An advocacy team is representing the Asian American Legal Defense and Education Fund (“AALDEF”) and other organizations in drafting and filing an amicus brief before the U.S. Supreme Court in an appeal challenging a signal achievement of the civil rights movement, part of the 1965 Voting Rights Act (“VRA”).
The court will review a provision of the VRA that requires all or part of 16 mostly Southern states to get federal approval before changing their voting rules. Opponents say that “preclearance” provision is no longer warranted. Chief Justice John Roberts has questioned the constitutionality of the preclearance rule, which the Obama administration used this year to stop Republican-backed voter-identification laws in Texas and South Carolina from going into effect. AALDEF (and other parties) will submit an amicus brief in this important appeal, arguing, among other things, that Asian Americans have successfully used Section 5. Section 5 has helped to ensure fully translated ballots in New York City, protect against sudden poll site changes without notice in New York, and preserve minority voting strength state legislative redistricting in Texas.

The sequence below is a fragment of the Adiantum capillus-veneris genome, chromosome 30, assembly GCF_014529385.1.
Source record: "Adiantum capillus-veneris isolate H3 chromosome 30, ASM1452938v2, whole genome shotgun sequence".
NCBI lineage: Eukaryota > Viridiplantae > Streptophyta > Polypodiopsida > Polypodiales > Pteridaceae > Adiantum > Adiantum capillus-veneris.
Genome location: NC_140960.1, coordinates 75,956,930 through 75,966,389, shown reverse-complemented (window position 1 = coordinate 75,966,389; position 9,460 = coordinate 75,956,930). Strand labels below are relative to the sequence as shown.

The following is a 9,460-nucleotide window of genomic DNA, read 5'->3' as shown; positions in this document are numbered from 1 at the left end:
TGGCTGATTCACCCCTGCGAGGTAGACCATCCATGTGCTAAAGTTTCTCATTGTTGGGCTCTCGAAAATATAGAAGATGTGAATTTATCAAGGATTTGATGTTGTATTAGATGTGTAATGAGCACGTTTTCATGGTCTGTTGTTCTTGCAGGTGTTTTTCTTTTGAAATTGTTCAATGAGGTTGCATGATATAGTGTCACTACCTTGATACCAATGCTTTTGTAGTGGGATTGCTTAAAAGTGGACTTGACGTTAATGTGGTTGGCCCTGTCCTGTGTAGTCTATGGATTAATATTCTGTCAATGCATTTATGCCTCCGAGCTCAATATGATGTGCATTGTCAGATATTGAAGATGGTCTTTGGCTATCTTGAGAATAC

The team consists of Los Angeles securities litigation and regulatory enforcement associate Judy Kwan, New York litigation associate Matthew Pickel, Silicon Valley intellectual property counsel Monte Cooper, Silicon Valley intellectual property associates Andrew Ong and Lillian Mao, all supervised by New York securities litigation and regulatory enforcement partner Matthew Craner.